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The Weekly Wrap – EA downplays consoles, AU goes R18+

Saturday, 23rd July 2011 10:02 GMT By Nathan Grayson

Did you hear? The Weekly Wrap gave birth! The miracle that is nature blighted this very column with a litter of little ones. But what happened is only half the story: here’s what it means.

Riccitiello: Consoles are just 40 percent of the industry

What happened: EA’s overlord of opinions (and, you know, Business Stuff) saw the writing on the wall. The industry entered its latest period of puberty a boy, and when it finally emerges, it’ll be Mothra. “Let’s be realistic,” he said. “Consoles used to be 80 percent of the industry as recently as 2000. Consoles today are 40 percent of the game industry, so what do we really have?”

What it means: Whether EA’s masterfully steering its ship through this storm or pulling a Titanic, Riccitiello at least has the right of it. Times are changing, and so is gaming. Hell, the Wii basically proved that the five-year hotrod race console cycle is going the way of the Dodo, so gamers are fooling themselves if they think the next Xbox and PS4 are going to charge in and save hardcore gaming from evolution’s brutal efficiency. Like it or not, survival-of-the-fittest rules the day. And as Riccitiello pointed out, iDevices crawled onto land, grew thumbs, and turned the gaming world on its head in the blink of an eye. Honestly, though, this doesn’t mean the industry’s output is getting better or worse; there’s just more of it. To quote a very wise man, “Game’s the same, just got more fierce.”

Well, assuming the hardcore sector continues to evolve apace. So it’s disconcerting to hear rumblings that Microsoft and Sony are hitting warpdrive on their new machines simply because Nintendo’s adding another member to its crazy, semi-dysfunctional console family. “I think it’s sending the message that the new transition is going to happen,” said Ubisoft CEO Yves Guillemot. Our question: What new transition? This isn’t how the industry works anymore. Sure, we’re all for shiny graphics and quantum-giggleflop eyelash physics, but old habits die hard.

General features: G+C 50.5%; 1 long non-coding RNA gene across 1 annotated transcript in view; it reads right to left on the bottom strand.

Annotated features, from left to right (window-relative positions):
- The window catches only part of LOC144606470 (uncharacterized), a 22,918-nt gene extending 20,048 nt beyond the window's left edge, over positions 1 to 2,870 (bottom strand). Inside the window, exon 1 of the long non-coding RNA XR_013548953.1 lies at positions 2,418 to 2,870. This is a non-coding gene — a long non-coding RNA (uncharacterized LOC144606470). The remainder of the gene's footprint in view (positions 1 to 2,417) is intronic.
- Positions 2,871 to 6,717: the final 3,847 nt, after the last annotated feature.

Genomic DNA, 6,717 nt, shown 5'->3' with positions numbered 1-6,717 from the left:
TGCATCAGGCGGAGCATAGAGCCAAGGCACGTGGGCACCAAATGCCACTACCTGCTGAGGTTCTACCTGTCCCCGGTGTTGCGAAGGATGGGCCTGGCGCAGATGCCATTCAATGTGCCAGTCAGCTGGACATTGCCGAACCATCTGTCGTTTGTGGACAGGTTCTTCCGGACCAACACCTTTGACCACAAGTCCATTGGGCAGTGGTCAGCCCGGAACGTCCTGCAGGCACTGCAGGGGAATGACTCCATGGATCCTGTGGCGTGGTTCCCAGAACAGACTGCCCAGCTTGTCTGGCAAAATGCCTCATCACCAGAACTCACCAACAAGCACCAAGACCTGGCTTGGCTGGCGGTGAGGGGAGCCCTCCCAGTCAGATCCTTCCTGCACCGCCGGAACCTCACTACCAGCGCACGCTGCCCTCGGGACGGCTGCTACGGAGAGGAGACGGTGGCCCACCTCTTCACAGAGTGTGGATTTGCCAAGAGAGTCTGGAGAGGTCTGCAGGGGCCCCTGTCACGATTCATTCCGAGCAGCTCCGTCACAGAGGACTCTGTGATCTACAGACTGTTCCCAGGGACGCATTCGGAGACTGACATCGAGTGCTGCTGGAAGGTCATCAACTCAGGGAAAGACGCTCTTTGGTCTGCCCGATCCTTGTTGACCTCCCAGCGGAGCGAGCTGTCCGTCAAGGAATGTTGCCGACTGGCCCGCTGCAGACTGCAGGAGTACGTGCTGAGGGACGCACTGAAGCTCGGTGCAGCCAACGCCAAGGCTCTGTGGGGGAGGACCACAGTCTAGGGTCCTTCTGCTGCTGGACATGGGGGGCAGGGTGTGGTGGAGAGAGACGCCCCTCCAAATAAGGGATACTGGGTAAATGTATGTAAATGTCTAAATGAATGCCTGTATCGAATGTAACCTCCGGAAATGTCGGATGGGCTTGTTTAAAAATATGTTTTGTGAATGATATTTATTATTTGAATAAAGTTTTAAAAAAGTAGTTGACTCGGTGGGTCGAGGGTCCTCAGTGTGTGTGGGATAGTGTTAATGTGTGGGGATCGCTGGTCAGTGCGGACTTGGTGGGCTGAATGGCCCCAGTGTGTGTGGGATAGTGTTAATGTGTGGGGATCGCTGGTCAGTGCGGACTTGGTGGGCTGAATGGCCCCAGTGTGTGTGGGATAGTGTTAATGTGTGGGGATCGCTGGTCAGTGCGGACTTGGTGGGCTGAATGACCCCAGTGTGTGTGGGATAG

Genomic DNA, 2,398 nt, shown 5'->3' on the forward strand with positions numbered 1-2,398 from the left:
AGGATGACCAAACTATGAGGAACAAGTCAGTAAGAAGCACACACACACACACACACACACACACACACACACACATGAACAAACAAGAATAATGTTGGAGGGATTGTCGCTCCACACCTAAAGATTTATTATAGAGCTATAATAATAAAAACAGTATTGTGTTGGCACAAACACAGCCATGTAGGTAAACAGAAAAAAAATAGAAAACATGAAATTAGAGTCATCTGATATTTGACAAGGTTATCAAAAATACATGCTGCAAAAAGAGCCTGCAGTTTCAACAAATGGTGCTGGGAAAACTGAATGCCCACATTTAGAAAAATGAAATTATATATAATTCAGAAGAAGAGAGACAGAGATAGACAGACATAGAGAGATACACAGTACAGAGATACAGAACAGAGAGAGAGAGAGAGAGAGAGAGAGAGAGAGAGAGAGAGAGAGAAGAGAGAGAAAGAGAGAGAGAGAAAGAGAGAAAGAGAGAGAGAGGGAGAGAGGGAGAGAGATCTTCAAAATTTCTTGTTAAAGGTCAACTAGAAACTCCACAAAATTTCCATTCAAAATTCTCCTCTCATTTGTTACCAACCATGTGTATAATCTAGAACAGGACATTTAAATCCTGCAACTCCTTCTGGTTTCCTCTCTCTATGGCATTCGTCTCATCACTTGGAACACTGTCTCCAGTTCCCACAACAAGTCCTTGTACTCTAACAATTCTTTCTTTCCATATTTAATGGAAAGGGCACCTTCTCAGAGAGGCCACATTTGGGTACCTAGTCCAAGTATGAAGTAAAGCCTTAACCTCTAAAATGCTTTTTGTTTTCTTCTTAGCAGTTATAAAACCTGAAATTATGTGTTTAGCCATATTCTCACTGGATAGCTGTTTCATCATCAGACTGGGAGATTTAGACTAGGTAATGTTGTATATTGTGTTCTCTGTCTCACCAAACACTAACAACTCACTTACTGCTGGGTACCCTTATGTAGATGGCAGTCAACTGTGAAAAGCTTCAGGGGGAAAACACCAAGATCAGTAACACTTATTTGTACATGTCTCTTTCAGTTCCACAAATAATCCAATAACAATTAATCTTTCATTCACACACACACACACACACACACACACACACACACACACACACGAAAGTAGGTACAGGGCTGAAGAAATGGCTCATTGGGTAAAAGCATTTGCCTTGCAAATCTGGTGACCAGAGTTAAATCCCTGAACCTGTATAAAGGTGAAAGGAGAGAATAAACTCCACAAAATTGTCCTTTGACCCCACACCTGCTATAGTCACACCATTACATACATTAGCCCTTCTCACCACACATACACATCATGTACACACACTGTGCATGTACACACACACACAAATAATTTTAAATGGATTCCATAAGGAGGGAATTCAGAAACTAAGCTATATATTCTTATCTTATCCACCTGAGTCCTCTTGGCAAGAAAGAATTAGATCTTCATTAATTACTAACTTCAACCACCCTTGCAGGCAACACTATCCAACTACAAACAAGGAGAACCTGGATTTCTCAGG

National R18+ category to be introduced in Australia

What happened: Australia’s ratings system finally grew up. There are still some kinks to work out, but at the national level, this thing’s a done deal. Now Australia will learn a shocking truth: Ubisoft’s Petz games aren’t the industry’s entire output. The actual figure’s closer to 65 percent.

What it means: This is an incredibly promising step forward. Years of setbacks made it seem like R18+ would always remain just out-of-reach, but what was once a daunting maze of red tape has now become refreshingly straightforward. Going forward, amendments to the reform guidelines must be considered, and then individual states will decide whether or not to accept the resulting set of guidelines. On the one hand, it’s taken far too many years to reach this point, but it’s still definitely a matter of better-late-than-never.